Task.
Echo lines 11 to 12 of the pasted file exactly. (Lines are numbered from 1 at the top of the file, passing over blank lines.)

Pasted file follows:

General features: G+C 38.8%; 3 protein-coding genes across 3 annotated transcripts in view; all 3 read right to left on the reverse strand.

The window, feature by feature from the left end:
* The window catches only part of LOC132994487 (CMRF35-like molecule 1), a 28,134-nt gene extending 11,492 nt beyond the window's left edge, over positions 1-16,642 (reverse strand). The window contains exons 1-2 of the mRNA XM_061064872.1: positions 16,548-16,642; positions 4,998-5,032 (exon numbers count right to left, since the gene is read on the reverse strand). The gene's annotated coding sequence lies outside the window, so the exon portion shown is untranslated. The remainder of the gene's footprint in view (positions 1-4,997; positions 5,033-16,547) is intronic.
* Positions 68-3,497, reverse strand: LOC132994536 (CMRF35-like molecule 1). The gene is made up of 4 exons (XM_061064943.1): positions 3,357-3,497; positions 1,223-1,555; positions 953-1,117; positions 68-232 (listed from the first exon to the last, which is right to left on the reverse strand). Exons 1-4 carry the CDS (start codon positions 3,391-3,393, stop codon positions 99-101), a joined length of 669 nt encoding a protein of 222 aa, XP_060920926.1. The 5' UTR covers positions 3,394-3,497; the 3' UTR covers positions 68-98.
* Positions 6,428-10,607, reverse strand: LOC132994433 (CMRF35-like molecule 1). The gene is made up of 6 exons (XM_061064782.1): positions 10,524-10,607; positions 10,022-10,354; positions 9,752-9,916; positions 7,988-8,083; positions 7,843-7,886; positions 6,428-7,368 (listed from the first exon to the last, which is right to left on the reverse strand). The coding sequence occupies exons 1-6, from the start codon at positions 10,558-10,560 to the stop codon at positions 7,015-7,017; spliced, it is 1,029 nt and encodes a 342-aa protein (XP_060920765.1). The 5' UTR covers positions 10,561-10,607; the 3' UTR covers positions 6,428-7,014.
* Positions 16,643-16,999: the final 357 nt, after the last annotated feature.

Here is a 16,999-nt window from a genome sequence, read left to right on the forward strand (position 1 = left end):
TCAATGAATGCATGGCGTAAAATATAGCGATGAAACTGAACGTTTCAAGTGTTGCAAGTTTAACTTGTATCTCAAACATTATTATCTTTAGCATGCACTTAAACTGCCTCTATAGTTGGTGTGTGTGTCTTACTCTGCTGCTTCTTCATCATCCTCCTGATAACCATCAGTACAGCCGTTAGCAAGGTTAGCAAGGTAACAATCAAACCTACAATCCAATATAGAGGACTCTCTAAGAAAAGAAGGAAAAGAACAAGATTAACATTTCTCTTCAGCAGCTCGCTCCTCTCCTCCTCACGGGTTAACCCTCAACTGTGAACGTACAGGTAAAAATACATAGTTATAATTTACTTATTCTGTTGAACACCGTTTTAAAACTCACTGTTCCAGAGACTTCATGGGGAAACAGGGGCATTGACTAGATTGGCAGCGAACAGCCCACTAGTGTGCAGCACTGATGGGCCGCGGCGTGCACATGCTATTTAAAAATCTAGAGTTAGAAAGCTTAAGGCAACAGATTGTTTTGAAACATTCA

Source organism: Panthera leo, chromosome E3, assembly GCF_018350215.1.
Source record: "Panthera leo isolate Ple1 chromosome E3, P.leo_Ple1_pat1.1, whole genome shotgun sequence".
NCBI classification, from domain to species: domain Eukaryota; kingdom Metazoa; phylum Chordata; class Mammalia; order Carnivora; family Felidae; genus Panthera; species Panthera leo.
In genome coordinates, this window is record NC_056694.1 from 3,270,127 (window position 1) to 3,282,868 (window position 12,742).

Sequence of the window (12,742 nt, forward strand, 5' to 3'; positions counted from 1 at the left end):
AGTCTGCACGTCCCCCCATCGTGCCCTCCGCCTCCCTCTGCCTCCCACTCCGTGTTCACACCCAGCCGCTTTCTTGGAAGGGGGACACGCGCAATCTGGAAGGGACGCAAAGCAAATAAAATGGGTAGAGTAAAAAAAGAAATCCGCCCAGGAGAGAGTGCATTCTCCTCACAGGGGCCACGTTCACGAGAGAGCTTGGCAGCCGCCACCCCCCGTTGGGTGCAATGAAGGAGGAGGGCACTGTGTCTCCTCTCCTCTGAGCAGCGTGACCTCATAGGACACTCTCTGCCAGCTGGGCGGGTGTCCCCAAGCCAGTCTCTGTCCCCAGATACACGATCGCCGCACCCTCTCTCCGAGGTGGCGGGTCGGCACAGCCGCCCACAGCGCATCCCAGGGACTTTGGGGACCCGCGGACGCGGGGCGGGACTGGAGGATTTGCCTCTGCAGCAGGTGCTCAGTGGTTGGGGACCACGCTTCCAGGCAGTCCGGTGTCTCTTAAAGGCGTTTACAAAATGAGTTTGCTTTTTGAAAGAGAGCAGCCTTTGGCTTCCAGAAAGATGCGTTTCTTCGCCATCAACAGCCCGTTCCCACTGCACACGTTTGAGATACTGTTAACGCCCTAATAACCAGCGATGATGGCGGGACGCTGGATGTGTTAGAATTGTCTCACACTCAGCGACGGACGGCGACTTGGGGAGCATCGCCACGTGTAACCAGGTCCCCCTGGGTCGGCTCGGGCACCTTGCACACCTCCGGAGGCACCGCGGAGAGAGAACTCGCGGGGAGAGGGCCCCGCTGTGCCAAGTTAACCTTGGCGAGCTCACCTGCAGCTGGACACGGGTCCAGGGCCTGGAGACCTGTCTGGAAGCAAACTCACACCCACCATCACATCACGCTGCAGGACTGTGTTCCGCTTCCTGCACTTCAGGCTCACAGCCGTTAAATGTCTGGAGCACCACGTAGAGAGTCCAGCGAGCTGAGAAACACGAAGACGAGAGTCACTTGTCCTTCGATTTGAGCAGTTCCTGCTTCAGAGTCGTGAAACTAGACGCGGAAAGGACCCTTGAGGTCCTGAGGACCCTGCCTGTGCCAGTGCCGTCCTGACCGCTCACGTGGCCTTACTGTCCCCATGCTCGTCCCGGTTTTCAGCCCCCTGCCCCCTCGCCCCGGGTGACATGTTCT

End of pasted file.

NCBI classification, from domain to species: domain Eukaryota; kingdom Metazoa; phylum Chordata; class Mammalia; order Carnivora; family Felidae; genus Panthera; species Panthera leo.
In genome coordinates, this window is record NC_056694.1 from 3,270,127 (window position 1) to 3,282,868 (window position 12,742).